Baptism, Mia Silvan-Grau
There is no dignified way to walk through a green plastic kiddie pool filled with 11.2 gallons of room temperature tartar sauce. The first issue, of course, is the high viscosity of the material, which promises to plunge into its depths any traveler who does not restrict their gait to a stuttering, cautious shuffle. Second is the cacophony of squeaks produced by the repeated contact of the kiddie pool’s sauce-slickened surface with the rubber soles of one’s sneakers. The worst aspect of the endeavor, however, is unquestionably the smell. Tangy and invasive, the sauce aggressively clings to every fiber of one’s clothing, soaking into one’s pores, filling the olfactory center with an urgent anger.
It was the intensity of this smell that made Sue Hoffle cough slightly as she climbed out of the pool and onto the stage of the 72nd Annual Saint Cecil Parish Fish Fry. Generated by her small, twelve-year-old lungs, the cough’s faint sound nevertheless reverberated around the otherwise silent gymnasium. On the stage, Father Lewis stood frozen. As Sue approached him, she was struck that his expression was remarkably similar to that of Saint Peter when watching Jesus walk on water as depicted on the cover of her seventh grade religion textbook. Amazement. Fear. Disbelief. The only difference that Sue could see was that Peter had a large, thick beard while Father Lewis was clean shaven. Also, Father Lewis was holding a cage with a hamster in it.
The hamster’s name was Florence. Unbeknownst to the animal, Florence was the masterstroke of a fundraising campaign conducted by Angela Pilkington, President of the Saint Cecil Committee for Parish Upkeep. At the beginning of January, Angela had placed Florence’s cage in the seventh grade classroom, and as Angela had predicted, over the subsequent weeks and months, the small rodent had nibbled and shuffled her way into the affections of nearly every child attending Saint Cecil’s Grade School.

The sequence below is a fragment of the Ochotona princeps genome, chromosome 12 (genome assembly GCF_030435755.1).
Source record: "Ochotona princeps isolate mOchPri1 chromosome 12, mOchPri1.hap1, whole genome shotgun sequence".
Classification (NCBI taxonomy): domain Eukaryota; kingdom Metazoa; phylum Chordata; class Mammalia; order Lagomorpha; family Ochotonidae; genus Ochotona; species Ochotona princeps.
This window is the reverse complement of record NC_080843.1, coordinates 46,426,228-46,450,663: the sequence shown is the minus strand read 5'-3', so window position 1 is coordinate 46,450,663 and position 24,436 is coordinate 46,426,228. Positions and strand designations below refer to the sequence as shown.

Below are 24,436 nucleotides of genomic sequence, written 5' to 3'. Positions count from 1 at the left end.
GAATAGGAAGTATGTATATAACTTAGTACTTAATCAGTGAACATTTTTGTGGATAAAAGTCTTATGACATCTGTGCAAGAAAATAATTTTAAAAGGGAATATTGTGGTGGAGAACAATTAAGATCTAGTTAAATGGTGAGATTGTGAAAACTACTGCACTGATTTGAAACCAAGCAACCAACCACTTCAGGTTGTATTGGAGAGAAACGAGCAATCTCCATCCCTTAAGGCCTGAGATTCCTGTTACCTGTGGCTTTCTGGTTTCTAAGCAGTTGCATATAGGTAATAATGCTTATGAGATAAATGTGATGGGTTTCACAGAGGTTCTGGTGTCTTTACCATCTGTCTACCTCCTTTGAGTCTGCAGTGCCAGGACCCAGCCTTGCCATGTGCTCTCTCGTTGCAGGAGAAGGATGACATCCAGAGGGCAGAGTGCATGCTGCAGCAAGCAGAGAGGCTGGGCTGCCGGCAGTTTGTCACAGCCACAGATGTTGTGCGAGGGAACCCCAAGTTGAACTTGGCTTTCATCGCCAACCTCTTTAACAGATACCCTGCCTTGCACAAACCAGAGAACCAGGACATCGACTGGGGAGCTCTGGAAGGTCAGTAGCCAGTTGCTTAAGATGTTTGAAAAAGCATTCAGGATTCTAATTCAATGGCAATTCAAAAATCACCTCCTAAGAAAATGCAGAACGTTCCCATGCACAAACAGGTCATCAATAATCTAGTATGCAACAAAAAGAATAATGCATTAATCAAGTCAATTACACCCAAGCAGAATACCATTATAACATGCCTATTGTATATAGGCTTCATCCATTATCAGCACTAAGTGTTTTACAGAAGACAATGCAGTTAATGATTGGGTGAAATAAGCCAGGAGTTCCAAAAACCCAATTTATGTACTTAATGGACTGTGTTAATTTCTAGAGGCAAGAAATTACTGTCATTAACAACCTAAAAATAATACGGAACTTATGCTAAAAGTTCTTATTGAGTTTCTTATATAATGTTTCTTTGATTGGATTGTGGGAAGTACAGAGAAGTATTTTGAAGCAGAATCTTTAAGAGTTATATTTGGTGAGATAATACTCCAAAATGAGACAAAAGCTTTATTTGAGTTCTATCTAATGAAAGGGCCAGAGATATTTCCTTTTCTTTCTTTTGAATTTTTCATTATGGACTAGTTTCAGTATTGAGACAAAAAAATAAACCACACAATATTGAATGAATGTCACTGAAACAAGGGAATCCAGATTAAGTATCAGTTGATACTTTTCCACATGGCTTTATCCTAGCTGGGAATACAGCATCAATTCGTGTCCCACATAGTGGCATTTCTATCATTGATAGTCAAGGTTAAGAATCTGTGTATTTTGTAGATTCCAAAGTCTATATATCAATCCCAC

Most were afflicted with a rabid infatuation, intense and unheeding of its own impending cessation. Mrs. Garcias, the seventh grade homeroom teacher, had to open her classroom twenty minutes before the first bell to accommodate the sheer volume of children who wished to visit the hallowed cage before class. On the slush covered parking lot where the students took their recess, debates of the relative merit of each of Florence’s features regularly culminated in fist fights. Around the dinner table, parents were treated to lengthy treatises of the creature’s greatness. Florence was a seven ounce celebrity; a brown-furred phenomenon; a four-legged legend that loomed large in the mind of every child and parent in Saint Cecil Parish. And now, on a cold Friday at the end of March, Florence was finally to be auctioned off.
That evening, mingling with the smells of grease and tartar sauce and the high pitched wailing of toddlers was an electric hum. Parents filed through the squeaking gym doors and shook hands with vigor. During the day, these were plumbers, nurses, and auto technicians. Tonight, however, they were high stakes negotiators, bold heroes on a mission. Under their sweaters, each heart beat a smidge faster, pulsing with the primordial desire to provide for their young. They piled their Chinet paper plates with the all-you-can-eat fish and homemade coleslaw. They handed their children a dollar each to guess how many gallons of tartar sauce was in the kiddie pool in front of the stage. They clasped their hands when Father Lewis gave the invocation. And most of all, they waited.
Finally, at 7:32, Angela Pilkington and Father Lewis climbed on stage and announced that the auction was to begin and all who wished to participate should approach the stage. At these words, each parent stood up with a degree of simultaneity typically reserved for the singing of the Star Spangled Banner before the eighth grade basketball games, pushed in their metal folding chairs, and walked to the stage with an air of casualness. Only the tightly packed arrangement of their bodies betrayed the urgency which the crowd felt. The parents gathered as close to the stage as possible, leaving only room for the kiddie pool of tartar sauce which was positioned in front of the right side of the stage.